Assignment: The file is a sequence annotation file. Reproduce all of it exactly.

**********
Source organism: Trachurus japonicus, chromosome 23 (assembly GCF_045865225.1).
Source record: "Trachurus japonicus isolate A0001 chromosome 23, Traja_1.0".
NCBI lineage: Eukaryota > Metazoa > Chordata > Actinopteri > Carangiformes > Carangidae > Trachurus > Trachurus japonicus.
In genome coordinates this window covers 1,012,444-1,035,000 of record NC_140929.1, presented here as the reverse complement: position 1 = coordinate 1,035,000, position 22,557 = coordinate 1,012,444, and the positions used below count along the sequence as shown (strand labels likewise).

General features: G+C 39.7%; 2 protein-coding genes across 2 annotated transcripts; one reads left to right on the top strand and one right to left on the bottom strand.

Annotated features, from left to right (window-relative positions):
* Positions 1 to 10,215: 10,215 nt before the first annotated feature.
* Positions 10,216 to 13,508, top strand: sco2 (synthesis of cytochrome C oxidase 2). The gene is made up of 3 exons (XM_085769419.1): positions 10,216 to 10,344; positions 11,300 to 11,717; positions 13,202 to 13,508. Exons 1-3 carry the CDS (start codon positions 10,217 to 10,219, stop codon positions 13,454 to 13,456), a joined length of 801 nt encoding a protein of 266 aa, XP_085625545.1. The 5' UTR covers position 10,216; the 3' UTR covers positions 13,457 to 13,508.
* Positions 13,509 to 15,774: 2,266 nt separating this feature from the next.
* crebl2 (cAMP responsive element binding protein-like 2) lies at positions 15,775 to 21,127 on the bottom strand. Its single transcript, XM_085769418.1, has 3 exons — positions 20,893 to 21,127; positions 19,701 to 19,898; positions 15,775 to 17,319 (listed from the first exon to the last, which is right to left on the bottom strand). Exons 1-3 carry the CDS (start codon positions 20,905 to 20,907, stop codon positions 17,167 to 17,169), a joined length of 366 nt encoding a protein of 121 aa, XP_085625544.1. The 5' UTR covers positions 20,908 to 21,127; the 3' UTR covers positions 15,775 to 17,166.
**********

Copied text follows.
Source organism: Trachurus japonicus, chromosome 23 (assembly GCF_045865225.1).
Source record: "Trachurus japonicus isolate A0001 chromosome 23, Traja_1.0".
NCBI lineage: Eukaryota > Metazoa > Chordata > Actinopteri > Carangiformes > Carangidae > Trachurus > Trachurus japonicus.
In genome coordinates this window covers 1,012,444-1,035,000 of record NC_140929.1, presented here as the reverse complement: position 1 = coordinate 1,035,000, position 22,557 = coordinate 1,012,444, and the positions used below count along the sequence as shown (strand labels likewise).

General features: G+C 39.7%; 2 protein-coding genes across 2 annotated transcripts; one reads left to right on the top strand and one right to left on the bottom strand.

Annotated features, from left to right (window-relative positions):
* Positions 1 to 10,215: 10,215 nt before the first annotated feature.
* Positions 10,216 to 13,508, top strand: sco2 (synthesis of cytochrome C oxidase 2). The gene is made up of 3 exons (XM_085769419.1): positions 10,216 to 10,344; positions 11,300 to 11,717; positions 13,202 to 13,508. Exons 1-3 carry the CDS (start codon positions 10,217 to 10,219, stop codon positions 13,454 to 13,456), a joined length of 801 nt encoding a protein of 266 aa, XP_085625545.1. The 5' UTR covers position 10,216; the 3' UTR covers positions 13,457 to 13,508.
* Positions 13,509 to 15,774: 2,266 nt separating this feature from the next.
* crebl2 (cAMP responsive element binding protein-like 2) lies at positions 15,775 to 21,127 on the bottom strand. Its single transcript, XM_085769418.1, has 3 exons — positions 20,893 to 21,127; positions 19,701 to 19,898; positions 15,775 to 17,319 (listed from the first exon to the last, which is right to left on the bottom strand). Exons 1-3 carry the CDS (start codon positions 20,905 to 20,907, stop codon positions 17,167 to 17,169), a joined length of 366 nt encoding a protein of 121 aa, XP_085625544.1. The 5' UTR covers positions 20,908 to 21,127; the 3' UTR covers positions 15,775 to 17,166.